A West Norfolk property broker has lost his High Court battle with a mortgage lender over its decision to raise his, and hundreds of other customers’, tracker rates.
However, the lawyer acting for Mark Alexander, who lives near Lynn, has said they may fight on, despite being faced with legal bills running into hundreds of thousands of pounds.
Mr Alexander, 47, was one of hundreds of West Bromwich customers who brought the action over the building society’s decision to increase their rates by two per cent in December 2013.
They argued that breached the terms of their contracts, which stated that their interest rate would track the Bank of England base rate, which remains at a record low of 0.5 per cent.
But their case was rejected by Mr Justice Teare in a ruling delivered on Thursday.
The company had previously claimed that the “personalized” terms offered to the custtomers were trumped by their standard mortgage offer conditions which at that time, they claim, granted them the right to vary a tracker rate should they feel it necessary to do so, as if it were a standard variable rate.
They also argued that customers with three or more buy-to-let properties, such as Mr Alexander, were not “regarded as consumers”, but as investors.
The mortgage at the centre of Mr Alexander’s case relates to a buy-to-let property which he bought with the firm’s backing in the summer of 2008.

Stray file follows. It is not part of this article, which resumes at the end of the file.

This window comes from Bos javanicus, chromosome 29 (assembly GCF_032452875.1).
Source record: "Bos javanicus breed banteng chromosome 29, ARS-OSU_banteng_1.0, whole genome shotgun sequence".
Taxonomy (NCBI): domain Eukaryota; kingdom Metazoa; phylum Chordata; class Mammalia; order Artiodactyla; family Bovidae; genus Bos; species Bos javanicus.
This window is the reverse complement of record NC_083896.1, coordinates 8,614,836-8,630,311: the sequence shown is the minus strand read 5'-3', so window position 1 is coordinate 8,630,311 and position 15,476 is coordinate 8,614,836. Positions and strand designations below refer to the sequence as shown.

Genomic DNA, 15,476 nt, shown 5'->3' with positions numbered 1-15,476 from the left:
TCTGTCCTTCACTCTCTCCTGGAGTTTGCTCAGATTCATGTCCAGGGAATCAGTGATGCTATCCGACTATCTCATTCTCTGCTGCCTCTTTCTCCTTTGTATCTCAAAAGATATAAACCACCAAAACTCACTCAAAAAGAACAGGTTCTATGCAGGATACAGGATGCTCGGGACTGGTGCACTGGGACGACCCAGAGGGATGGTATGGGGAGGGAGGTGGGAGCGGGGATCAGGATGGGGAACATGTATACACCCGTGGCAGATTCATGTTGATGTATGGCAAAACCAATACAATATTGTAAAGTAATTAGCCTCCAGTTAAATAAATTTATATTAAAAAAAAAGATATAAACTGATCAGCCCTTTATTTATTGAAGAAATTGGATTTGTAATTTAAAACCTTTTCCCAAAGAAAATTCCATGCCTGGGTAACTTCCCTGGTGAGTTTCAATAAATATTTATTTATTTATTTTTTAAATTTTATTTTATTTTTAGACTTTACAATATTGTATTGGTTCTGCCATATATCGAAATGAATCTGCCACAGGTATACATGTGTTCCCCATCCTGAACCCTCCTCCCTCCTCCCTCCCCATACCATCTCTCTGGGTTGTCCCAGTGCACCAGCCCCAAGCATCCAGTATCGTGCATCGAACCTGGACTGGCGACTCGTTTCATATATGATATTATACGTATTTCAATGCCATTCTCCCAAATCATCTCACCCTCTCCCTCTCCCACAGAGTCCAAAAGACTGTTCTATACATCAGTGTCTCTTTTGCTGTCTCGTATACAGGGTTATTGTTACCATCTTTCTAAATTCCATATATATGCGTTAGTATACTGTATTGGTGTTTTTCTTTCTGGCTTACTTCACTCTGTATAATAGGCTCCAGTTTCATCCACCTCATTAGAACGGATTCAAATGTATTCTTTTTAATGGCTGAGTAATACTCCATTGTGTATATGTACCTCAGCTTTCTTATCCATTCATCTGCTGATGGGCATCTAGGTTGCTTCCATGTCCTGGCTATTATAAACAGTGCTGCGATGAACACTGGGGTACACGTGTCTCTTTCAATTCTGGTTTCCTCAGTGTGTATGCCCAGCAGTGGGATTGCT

The dispute has been seen as an important test case which could have far-reaching implications for the housing sector.
And Mr Alexander’s lawyer, Mark Smith, believes as many as one million homeowners across the country, including up to 15,000 other West Bromwich customers, could be affected by the judge’s decision.
He said after the hearing: “This is bad news for a lot of people and it is good news for a lot of financial institutions.”
He added: “We are considering an appeal.”
Mr Alexander - and his supporters - said they had had run up lawyers’ bills of around £100,000, while the West Bromwich said its costs were about £370,000.
The judge said Mr Alexander and his backers would have to meet the costs of the action following his ruling.
But he added that he would be “very surprised” if the figure given by the company could be shown to be proportionate.